This report offers a number of proposals for building on the ACA, to make health coverage and health care even more affordable, accessible, and understandable for Americans. We understand that in the current political climate, improvements to the ACA that require congressional action are unlikely. Yet an administration committed to improving access could take some of the actions we recommend without new legislation, while other proposals could be implemented by the states, marketplace, or simply by insurers.

Congress is divided on what to do about our expensive but highly dysfunctional health care system. Congressional opponents of the Affordable Care Act (ACA) today will vote for the 62nd time to repeal the Act without offering any replacement, and President Obama will veto the legislation. In contrast, supporters of health care reform would like to improve the system so that it works better for everyone.There are two approaches to improving the system: either build on ACA and the existing financing system, or replace it with a single payer system. Today’s report is by two highly respected professors who are personally dedicated to health care justice – Timothy Stoltzfus Jost and Harold Pollack – and they would build on ACA. Thus today’s report represents the best of the “repair and improve” approach.

Take a close look at the nineteen recommendations by these two revered individuals who really care about our health care system, and then think about what impact these recommendations would have. Most of the them would hardly qualify as tweaks, though several of them would certainly be beneficial if we were to support the perpetuation of the current system. But what they do not do is to provide a new financing infrastructure that we would need to improve efficiency, equity, universality, access, quality, comprehensiveness, affordability, portability, and to reduce the administrative burden through public administration – features of a single payer national health program.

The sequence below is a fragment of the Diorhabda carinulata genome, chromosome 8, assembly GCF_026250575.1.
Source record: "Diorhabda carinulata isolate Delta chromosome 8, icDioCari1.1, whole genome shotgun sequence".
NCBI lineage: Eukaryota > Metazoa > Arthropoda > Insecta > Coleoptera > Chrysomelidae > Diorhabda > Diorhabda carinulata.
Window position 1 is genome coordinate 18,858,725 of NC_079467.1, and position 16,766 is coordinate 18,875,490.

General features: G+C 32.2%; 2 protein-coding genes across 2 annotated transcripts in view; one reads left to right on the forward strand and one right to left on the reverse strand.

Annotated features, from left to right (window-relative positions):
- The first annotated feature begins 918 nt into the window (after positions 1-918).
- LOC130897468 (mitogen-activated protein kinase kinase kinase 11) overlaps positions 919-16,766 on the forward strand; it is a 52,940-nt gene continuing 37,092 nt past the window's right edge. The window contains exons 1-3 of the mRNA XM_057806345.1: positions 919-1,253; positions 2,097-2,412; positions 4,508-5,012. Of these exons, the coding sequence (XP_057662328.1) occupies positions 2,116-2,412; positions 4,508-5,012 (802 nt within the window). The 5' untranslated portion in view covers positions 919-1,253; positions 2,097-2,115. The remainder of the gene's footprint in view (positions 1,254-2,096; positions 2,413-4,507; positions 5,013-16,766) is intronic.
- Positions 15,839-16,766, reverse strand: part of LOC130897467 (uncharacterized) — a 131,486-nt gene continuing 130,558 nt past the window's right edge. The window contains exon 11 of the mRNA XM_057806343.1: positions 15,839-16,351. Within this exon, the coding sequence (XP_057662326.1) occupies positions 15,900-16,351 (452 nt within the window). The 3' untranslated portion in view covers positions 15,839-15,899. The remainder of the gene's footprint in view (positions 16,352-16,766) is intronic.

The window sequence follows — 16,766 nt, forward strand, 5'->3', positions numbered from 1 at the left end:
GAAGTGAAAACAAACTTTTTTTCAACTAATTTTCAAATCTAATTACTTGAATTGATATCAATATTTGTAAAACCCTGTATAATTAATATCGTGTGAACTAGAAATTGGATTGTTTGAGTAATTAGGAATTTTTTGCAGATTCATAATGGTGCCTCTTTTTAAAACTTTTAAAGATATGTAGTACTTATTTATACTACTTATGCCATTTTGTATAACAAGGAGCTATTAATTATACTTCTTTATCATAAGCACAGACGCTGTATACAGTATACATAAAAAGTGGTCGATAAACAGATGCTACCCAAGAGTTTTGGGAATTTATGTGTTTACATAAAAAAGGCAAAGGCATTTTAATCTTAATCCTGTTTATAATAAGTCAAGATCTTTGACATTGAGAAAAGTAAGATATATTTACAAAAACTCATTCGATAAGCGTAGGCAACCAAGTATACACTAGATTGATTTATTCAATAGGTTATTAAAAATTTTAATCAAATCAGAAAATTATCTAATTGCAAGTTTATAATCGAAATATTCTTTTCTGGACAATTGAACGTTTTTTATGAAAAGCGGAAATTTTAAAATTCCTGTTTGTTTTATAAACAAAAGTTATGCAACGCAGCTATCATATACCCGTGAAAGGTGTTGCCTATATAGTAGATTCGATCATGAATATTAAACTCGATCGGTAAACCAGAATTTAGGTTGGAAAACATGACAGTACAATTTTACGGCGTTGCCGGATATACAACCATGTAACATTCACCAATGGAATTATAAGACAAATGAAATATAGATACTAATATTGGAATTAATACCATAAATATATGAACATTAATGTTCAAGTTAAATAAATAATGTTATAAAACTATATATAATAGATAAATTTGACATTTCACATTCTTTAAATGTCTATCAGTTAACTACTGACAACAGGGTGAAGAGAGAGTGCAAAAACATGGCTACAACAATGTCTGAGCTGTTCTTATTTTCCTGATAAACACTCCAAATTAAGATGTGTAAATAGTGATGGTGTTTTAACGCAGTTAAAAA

We can be thankful that we have individuals like Timothy Jost and Harold Pollack who have dedicated themselves to improve what we have. Until we can enact a single payer system, we need their efforts to continue. Yet they concede that “improvements to the ACA that require congressional action are unlikely.” That is the same reason given for not advocating for a single payer system – it supposedly is not politically feasible. But you don’t compromise policy for politics. You change politics so that you can achieve optimal policy.

Unfortunately Harold Pollack has a problem with PNHP. He has written, “I happen to dislike PNHP leaders’ unhelpful stance in the current debate,” and “I wish the group would talk and act rather differently in this debate,” and “Indeed its leaders denigrate important provisions of ACA that expand access for 32 million people and protect millions against catastrophic financial risks.” In fact, we have supported the beneficial gains of ACA as important transitional improvements until we can move the political process to achieve single payer. This matters because this abrasiveness has reduced the framing to incremental changes or nothing, when the framing should be incremental changes or single payer.

From the list in this report, the proposed incremental changes are far too feeble when compared to the need. I feel certain that Timothy Jost would be on board if there were a politically feasible path to single payer. I just wish Harold Pollack would join us as well.